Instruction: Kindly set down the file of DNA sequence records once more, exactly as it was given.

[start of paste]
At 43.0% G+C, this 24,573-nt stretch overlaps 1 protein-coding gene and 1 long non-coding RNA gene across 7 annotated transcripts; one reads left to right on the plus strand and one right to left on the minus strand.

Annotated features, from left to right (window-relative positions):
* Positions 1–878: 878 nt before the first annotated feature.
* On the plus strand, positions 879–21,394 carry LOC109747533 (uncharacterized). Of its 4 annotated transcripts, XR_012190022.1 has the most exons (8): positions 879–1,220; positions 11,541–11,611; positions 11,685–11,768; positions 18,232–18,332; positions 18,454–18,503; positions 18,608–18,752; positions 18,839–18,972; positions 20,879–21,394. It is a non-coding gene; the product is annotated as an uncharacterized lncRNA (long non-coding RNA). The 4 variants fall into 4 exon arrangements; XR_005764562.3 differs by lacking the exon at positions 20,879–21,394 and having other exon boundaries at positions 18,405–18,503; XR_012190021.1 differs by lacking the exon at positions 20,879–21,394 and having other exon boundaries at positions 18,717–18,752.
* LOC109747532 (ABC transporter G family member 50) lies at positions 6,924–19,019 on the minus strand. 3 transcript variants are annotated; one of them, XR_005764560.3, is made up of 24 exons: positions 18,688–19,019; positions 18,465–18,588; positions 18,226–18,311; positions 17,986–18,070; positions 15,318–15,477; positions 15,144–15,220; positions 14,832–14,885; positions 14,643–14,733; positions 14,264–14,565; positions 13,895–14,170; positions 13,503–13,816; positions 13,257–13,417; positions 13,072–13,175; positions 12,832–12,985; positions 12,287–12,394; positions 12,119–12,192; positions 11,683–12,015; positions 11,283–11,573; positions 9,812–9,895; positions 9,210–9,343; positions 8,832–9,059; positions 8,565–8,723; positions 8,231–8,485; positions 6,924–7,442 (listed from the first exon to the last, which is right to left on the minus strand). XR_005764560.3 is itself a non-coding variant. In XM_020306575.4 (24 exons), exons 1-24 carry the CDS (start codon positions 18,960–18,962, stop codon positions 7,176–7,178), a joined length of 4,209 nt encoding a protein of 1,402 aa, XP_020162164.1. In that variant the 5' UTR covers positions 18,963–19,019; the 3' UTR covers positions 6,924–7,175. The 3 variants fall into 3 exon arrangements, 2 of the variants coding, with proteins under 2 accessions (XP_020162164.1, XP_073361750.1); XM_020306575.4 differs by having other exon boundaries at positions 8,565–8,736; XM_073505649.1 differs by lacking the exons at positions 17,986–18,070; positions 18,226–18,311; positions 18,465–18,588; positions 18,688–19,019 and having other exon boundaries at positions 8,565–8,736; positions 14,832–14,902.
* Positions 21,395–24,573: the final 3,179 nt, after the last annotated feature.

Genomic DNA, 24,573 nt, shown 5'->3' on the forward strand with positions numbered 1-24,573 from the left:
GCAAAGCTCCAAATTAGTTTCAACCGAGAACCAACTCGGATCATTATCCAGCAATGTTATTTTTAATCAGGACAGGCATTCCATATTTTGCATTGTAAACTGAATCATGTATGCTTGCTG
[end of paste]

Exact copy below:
At 43.0% G+C, this 24,573-nt stretch overlaps 1 protein-coding gene and 1 long non-coding RNA gene across 7 annotated transcripts; one reads left to right on the plus strand and one right to left on the minus strand.

Annotated features, from left to right (window-relative positions):
* Positions 1–878: 878 nt before the first annotated feature.
* On the plus strand, positions 879–21,394 carry LOC109747533 (uncharacterized). Of its 4 annotated transcripts, XR_012190022.1 has the most exons (8): positions 879–1,220; positions 11,541–11,611; positions 11,685–11,768; positions 18,232–18,332; positions 18,454–18,503; positions 18,608–18,752; positions 18,839–18,972; positions 20,879–21,394. It is a non-coding gene; the product is annotated as an uncharacterized lncRNA (long non-coding RNA). The 4 variants fall into 4 exon arrangements; XR_005764562.3 differs by lacking the exon at positions 20,879–21,394 and having other exon boundaries at positions 18,405–18,503; XR_012190021.1 differs by lacking the exon at positions 20,879–21,394 and having other exon boundaries at positions 18,717–18,752.
* LOC109747532 (ABC transporter G family member 50) lies at positions 6,924–19,019 on the minus strand. 3 transcript variants are annotated; one of them, XR_005764560.3, is made up of 24 exons: positions 18,688–19,019; positions 18,465–18,588; positions 18,226–18,311; positions 17,986–18,070; positions 15,318–15,477; positions 15,144–15,220; positions 14,832–14,885; positions 14,643–14,733; positions 14,264–14,565; positions 13,895–14,170; positions 13,503–13,816; positions 13,257–13,417; positions 13,072–13,175; positions 12,832–12,985; positions 12,287–12,394; positions 12,119–12,192; positions 11,683–12,015; positions 11,283–11,573; positions 9,812–9,895; positions 9,210–9,343; positions 8,832–9,059; positions 8,565–8,723; positions 8,231–8,485; positions 6,924–7,442 (listed from the first exon to the last, which is right to left on the minus strand). XR_005764560.3 is itself a non-coding variant. In XM_020306575.4 (24 exons), exons 1-24 carry the CDS (start codon positions 18,960–18,962, stop codon positions 7,176–7,178), a joined length of 4,209 nt encoding a protein of 1,402 aa, XP_020162164.1. In that variant the 5' UTR covers positions 18,963–19,019; the 3' UTR covers positions 6,924–7,175. The 3 variants fall into 3 exon arrangements, 2 of the variants coding, with proteins under 2 accessions (XP_020162164.1, XP_073361750.1); XM_020306575.4 differs by having other exon boundaries at positions 8,565–8,736; XM_073505649.1 differs by lacking the exons at positions 17,986–18,070; positions 18,226–18,311; positions 18,465–18,588; positions 18,688–19,019 and having other exon boundaries at positions 8,565–8,736; positions 14,832–14,902.
* Positions 21,395–24,573: the final 3,179 nt, after the last annotated feature.

Genomic DNA, 24,573 nt, shown 5'->3' on the forward strand with positions numbered 1-24,573 from the left:
GCAAAGCTCCAAATTAGTTTCAACCGAGAACCAACTCGGATCATTATCCAGCAATGTTATTTTTAATCAGGACAGGCATTCCATATTTTGCATTGTAAACTGAATCATGTATGCTTGCTG